Kelvin Wong

Using a Game Show to Teach Game Theory

by Kelvin Wong

This contribution comes from Kelvin Wong, a Clinical Assistant Professor in the Department of Economics at Arizona State University and the winner of multiple teaching awards, including the 2013 Economist Educators Best in Class Award and the Walter W. Heller Outstanding Teaching Award.

Game theory is often one of the most intriguing and exciting topics in an introductory microeconomics course. However, the way that it is delivered is usually nothing to be excited about. If theories of classic games such as the Prisoner’s Dilemma or Battle of the Sexes are all the students are seeing, then they may fail to see the power of game theory as a social tool. To elevate interest in class, as well as make game theory something that the students can “own” for themselves, a game show can be played during lecture.

How to Incorporate the Game Show into Lecture

It is recommended that basic game theory tools be taught prior to playing the game show; in the previous class, games such as the Prisoner’s Dilemma and Battle of the Sexes can be introduced, along with how to find Nash Equilibrium, dominant strategy, and first-mover’s advantage. Alternatively, the game show can be played to motivate and introduce game theory. Instructors can determine whether this activity will be used as motivation or reinforcement.

Start off by introducing the game: In a British game show called Golden Balls, four contestants go through a series of rounds to build up the amount of money that the winner could take home. Two contestants are eliminated throughout the game, leaving two for the final activity, called “Split or Steal.” In Split or Steal, each contestant has two balls in front of them. Inside one ball is the word “Split,” and inside the other is the word “Steal.” A contestant knows which one of his balls is “Split” or “Steal” because he can look inside the balls before the round starts. Then, the two contestants can talk with each other for about a minute, at the end of which they must pick a ball to play. If both players pick their “Split” ball, then they split the winnings and each goes home with half the winnings. However, if one person picks “Split” and the other “Steal,” then the person who picked “Steal” gets all the winnings. Lastly, if both pick “Steal,” then both go home with nothing.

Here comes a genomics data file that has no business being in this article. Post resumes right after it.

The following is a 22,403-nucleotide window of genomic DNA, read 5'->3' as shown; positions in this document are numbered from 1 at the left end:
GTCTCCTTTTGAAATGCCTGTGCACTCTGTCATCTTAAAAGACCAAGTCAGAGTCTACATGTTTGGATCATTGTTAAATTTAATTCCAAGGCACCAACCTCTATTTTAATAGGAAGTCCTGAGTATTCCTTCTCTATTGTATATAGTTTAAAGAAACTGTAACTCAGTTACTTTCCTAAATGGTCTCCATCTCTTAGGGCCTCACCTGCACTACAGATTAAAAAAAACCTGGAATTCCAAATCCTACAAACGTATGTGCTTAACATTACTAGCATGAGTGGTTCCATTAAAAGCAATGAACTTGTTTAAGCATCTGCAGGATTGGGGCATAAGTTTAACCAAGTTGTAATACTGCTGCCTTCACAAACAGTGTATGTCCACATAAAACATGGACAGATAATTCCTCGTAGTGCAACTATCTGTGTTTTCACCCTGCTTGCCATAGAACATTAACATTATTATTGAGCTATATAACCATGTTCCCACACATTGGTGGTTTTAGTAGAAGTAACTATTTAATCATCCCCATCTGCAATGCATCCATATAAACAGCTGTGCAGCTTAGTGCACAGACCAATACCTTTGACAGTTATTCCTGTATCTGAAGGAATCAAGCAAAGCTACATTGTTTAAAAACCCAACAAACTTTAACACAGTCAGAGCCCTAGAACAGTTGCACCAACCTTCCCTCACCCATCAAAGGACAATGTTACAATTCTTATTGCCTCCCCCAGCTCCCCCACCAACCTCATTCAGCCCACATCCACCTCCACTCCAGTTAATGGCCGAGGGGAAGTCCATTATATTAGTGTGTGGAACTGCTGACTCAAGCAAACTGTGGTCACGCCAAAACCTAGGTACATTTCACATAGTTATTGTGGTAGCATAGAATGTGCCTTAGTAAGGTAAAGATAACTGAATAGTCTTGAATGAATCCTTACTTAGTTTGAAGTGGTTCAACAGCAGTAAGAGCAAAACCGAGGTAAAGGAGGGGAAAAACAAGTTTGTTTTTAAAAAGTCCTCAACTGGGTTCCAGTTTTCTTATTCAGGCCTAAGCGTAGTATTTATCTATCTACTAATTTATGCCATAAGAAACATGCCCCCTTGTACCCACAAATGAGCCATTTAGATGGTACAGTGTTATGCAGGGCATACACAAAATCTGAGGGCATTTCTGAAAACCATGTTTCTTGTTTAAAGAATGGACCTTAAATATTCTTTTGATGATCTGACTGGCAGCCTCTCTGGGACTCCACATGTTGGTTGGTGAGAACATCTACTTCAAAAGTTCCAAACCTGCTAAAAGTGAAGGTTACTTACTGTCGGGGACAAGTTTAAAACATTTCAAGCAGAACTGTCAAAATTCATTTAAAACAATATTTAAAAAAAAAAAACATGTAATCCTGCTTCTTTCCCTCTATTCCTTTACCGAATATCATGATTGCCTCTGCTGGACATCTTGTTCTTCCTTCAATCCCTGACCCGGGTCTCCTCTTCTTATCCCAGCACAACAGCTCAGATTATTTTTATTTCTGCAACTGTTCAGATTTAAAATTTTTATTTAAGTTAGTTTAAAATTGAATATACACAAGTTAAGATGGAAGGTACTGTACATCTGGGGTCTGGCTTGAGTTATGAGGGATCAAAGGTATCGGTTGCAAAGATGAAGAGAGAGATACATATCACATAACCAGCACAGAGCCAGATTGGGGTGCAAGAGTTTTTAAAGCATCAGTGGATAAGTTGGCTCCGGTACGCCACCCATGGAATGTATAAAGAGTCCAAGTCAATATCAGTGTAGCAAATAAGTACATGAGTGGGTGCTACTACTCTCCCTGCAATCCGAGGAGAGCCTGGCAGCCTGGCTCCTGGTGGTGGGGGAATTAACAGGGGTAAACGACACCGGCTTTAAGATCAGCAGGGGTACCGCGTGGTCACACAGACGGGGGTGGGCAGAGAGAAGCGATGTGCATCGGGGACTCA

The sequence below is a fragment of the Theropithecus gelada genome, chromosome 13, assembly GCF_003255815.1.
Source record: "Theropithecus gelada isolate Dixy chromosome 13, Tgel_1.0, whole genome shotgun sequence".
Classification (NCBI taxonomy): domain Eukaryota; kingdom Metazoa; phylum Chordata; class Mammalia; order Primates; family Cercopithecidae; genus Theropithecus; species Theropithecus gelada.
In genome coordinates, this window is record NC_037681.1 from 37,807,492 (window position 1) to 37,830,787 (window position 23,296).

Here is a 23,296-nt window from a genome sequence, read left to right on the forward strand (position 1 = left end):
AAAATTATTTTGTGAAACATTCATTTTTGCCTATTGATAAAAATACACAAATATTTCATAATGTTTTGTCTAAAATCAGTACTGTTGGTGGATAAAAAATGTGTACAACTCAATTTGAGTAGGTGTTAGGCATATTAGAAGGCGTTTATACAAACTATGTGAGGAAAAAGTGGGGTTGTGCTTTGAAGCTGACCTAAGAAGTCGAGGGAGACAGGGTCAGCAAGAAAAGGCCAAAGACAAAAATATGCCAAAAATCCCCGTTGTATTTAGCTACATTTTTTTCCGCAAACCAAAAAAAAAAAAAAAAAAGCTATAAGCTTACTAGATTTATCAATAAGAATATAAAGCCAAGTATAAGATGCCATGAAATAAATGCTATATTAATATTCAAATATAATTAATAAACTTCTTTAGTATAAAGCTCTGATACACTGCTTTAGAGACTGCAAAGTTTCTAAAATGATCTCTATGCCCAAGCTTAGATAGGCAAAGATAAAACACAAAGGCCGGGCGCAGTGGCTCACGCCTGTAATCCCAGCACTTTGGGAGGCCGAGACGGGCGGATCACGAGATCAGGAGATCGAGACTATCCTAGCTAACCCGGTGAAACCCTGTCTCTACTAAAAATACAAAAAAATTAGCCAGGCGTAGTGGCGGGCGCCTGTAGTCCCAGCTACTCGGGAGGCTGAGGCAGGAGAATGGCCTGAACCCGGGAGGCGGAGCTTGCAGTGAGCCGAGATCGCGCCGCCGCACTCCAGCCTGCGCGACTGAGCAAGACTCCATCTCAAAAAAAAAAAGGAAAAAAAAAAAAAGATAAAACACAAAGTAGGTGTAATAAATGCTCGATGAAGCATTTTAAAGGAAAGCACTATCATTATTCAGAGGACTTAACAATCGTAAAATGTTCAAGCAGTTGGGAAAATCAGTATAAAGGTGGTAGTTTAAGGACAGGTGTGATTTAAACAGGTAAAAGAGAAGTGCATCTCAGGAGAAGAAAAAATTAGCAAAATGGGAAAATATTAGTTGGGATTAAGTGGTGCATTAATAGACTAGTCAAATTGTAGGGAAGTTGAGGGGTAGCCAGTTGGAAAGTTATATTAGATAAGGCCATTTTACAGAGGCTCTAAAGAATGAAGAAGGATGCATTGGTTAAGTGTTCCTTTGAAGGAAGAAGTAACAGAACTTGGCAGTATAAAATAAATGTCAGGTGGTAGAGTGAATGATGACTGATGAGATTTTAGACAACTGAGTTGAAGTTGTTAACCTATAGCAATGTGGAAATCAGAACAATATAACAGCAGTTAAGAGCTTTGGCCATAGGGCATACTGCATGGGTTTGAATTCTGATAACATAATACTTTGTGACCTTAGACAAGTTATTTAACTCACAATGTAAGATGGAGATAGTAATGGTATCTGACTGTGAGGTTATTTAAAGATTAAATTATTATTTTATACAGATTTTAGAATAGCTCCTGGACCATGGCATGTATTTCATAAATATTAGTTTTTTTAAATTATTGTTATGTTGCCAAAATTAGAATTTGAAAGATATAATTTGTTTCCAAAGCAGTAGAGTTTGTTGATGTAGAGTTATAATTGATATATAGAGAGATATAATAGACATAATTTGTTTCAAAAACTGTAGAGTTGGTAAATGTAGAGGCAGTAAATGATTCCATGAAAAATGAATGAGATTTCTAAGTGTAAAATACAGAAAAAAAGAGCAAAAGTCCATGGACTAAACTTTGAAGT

The above setup can be depicted in the following simple 2 player, 2 action simultaneous game:


After introducing the game, have students come up to play the game with money on the line. Having students participate is a great way to teach the class something, as classmates are much more likely to pay attention when their peers are up front. After allowing the two students to talk and pick either split or steal, analyze whether the students’ decisions are in line with what they were expected to do based on game theory. To make things line up with the framework that is discussed in an introductory class where only strict Nash Equilibria are discussed, it can be assumed that there is a negative payout from picking “Split” when someone picks “Steal.” The reasoning is simple – on top of making no money, there is a psychological hurt of being cheated on, as it is very likely that both parties agreed to pick “Split” while talking. The edited game will look something like this, such that the Nash Equilibrium is now a strict one.